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When community becomes real

By Luke Johnson - posted Monday, 22 December 2014

In times of tragedy people band together and imaginary communities give way to real ones. Whether it's converging to lay flowers at the site of an innocent loss of life, re-Tweeting a hash tag, or riding the train with a group of strangers (à la Malcolm Turnbull), it's at such moments that the community spirit we have forced upon us time and again (usually by politicians attempting to leverage their own popularity) becomes wholly and uncontrollably manifest.

The spontaneity and unexpectedness of these assemblies, which occur without direction or design, can dwarf the carefully measured assurances of solidarity offered by even the most well-respected and well-intentioned leaders.

Consider the formal responses to Monday's hostage siege in Martin Place, which by and large were quite predictable in their content and delivery. Premier Mike Baird made his address to the people of New South Wales, urging them to 'come together like never before, [since] we are stronger together.' Prime Minister Tony Abbott spoke to a broader, national community, insisting that '[e]very Australian is obliged to treat other Australians, every other Australian with respect.' WhileArchbishop Anthony Fisher used his homily to link the heroic actions of hostages Tori Johnson and Katrina Dawson to altruistic death of Jesus Christ, reminding parishioners 'that there is no greater love than to lay down one's life for each other'. In each of these cases, the invocation of community stands as a preconfigured concept and even, perhaps, an imposed one.


Now consider the unmediated demonstration of communion driving the "I'll ride with you" hashtag. Here we have a near perfect example of what really binds us together as human beings: our sense of belonging. And I don't mean our belonging to a particular state, or nation or religion, but to each other. With four simple words, the anonymous mass of Twitter users have trumped every figurehead in the country. They have given form to what is often nothing more than an abstract idea. They have produced "community" at the most important of times and in the most contemporary of ways, binding themselves together under a credo no more complex than the desire to be bound together. Simply, they came together as a community because community is what was called for, what was needed.

I don't present this as a criticism of those leaders whom we more or less expect to frame their responses within traditional pre-existing narratives of state/religious/ethnic harmony, either; but rather as a celebration of the fact that there are still times when human emotion can rise above obtuse sentimentality and political rhetoric to regain all of its lost vigour. On such occasions, it's hard not to feel moved.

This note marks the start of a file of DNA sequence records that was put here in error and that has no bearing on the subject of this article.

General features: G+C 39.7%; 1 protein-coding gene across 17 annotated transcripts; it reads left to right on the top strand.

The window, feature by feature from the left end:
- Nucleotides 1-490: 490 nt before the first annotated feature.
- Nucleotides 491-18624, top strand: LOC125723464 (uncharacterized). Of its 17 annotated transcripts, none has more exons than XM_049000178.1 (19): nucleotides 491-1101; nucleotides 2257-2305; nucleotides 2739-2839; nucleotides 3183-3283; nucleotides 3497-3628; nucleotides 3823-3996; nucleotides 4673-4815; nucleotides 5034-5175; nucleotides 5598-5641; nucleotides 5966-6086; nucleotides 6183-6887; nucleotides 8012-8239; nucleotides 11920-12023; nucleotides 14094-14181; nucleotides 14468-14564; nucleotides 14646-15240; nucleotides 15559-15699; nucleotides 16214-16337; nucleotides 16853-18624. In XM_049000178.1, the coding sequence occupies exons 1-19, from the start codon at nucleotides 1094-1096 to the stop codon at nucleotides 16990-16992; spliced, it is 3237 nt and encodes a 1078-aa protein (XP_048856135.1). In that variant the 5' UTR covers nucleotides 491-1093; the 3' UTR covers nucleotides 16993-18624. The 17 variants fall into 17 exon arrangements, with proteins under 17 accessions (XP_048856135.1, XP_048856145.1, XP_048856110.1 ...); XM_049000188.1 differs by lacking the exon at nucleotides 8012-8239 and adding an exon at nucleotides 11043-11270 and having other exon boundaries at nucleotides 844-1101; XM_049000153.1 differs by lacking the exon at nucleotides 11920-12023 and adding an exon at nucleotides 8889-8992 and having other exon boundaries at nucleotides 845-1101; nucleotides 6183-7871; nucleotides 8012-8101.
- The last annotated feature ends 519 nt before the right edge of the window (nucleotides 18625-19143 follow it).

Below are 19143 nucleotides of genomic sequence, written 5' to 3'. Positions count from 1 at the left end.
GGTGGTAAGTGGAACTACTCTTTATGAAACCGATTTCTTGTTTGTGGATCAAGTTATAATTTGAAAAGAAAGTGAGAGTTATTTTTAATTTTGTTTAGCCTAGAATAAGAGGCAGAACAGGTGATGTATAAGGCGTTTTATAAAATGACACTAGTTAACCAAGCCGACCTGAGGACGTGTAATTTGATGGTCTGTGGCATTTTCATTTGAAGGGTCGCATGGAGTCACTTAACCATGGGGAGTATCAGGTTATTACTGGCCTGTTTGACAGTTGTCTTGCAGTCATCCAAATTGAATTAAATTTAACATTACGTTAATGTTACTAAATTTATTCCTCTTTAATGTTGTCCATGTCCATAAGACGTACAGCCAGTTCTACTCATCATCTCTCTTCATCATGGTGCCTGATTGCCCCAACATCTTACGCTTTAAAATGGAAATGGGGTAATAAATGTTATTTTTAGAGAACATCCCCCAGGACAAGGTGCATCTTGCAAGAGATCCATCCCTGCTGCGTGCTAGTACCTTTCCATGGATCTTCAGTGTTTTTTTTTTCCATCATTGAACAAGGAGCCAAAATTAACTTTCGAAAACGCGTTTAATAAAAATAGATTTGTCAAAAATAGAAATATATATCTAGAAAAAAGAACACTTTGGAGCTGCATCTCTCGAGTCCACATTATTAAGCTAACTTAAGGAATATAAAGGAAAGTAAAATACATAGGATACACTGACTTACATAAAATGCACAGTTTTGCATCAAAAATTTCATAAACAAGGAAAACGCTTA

Critics of the hashtag have taken exception with this idea. I suppose you can see where they're coming from. 'Hard-hitting journalist' Miranda Devine (her words, not mine) sees the outpouring as 'meaningless and narcissistic'. According to her, the real victims of the siege – the hostages – are being replaced by imaginary victims: Muslim women apparently too afraid to ride public transport. And what's worse, it isn't even being done for the sake of these imaginary victims, but rather for the sake of fulfilling leftist, self-aggrandising fantasies.

This way of thinking seems needlessly cynical to me. And a little off the mark too. It's true that at the most literal level #illridewithyou is more or less meaningless – but no more so than Mike Baird promising the families and friends of the hostages that 'everyone in NSW stands beside you.' In both cases, it's not the words themselves that are especially important, but the sentiment underpinning the very compulsion to speak in the first place – or Tweet, as the case may be.

Whether it began as one woman's 'imagined brush with islamaphobia' (again, Devine's words not mine) or an earnest attempt to reach out to another human being in a time of uncertainty, #illridewithyou quickly became something wholly and importantly communal. The Twittersphere morphed into an almost physical site, where those who were feeling the pull of solidarity came to congregate. They were drawn together not by narcissism, as the critics would have it, but by the need to feel close other human beings. It wasn't leftist or rightist; it was human. And I'm not sure this is anything to feel cynical about.

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About the Author

Luke Johnson lectures in the arts and humanities at the University of Technology, Sydney, and has written for the The Age and The Drum.

Creative Commons LicenseThis work is licensed under a Creative Commons License.

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